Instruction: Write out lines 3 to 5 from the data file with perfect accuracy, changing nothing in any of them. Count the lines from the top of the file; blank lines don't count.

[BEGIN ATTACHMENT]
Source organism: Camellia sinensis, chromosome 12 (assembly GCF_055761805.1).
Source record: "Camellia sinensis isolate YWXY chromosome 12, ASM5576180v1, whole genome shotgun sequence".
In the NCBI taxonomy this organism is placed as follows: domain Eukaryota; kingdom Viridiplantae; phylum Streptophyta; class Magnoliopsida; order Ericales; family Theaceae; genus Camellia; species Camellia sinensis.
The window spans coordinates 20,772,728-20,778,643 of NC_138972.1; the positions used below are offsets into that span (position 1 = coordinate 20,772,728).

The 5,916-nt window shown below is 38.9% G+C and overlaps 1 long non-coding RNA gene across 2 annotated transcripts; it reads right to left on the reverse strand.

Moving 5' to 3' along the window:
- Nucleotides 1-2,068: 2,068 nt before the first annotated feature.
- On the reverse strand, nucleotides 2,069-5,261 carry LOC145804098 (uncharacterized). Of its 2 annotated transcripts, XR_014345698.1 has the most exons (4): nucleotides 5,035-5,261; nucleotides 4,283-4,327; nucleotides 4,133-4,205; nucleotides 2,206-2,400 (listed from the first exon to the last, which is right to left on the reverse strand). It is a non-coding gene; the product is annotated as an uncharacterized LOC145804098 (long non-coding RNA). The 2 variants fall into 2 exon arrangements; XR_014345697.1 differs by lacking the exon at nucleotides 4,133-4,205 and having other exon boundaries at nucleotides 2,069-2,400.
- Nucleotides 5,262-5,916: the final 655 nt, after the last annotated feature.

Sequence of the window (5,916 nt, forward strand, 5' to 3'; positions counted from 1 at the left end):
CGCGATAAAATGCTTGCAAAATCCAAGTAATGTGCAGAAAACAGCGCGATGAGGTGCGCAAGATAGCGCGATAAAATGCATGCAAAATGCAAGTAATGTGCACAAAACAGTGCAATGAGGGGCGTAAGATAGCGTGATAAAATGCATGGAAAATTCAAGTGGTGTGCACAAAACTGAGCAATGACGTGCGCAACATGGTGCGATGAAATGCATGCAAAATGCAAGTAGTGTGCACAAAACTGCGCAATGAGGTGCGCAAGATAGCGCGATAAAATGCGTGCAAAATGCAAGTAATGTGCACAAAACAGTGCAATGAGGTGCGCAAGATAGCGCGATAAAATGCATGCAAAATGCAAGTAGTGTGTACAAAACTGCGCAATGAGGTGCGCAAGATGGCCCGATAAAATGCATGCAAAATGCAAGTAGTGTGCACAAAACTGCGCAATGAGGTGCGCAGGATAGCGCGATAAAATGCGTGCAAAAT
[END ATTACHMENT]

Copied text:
In the NCBI taxonomy this organism is placed as follows: domain Eukaryota; kingdom Viridiplantae; phylum Streptophyta; class Magnoliopsida; order Ericales; family Theaceae; genus Camellia; species Camellia sinensis.
The window spans coordinates 20,772,728-20,778,643 of NC_138972.1; the positions used below are offsets into that span (position 1 = coordinate 20,772,728).

The 5,916-nt window shown below is 38.9% G+C and overlaps 1 long non-coding RNA gene across 2 annotated transcripts; it reads right to left on the reverse strand.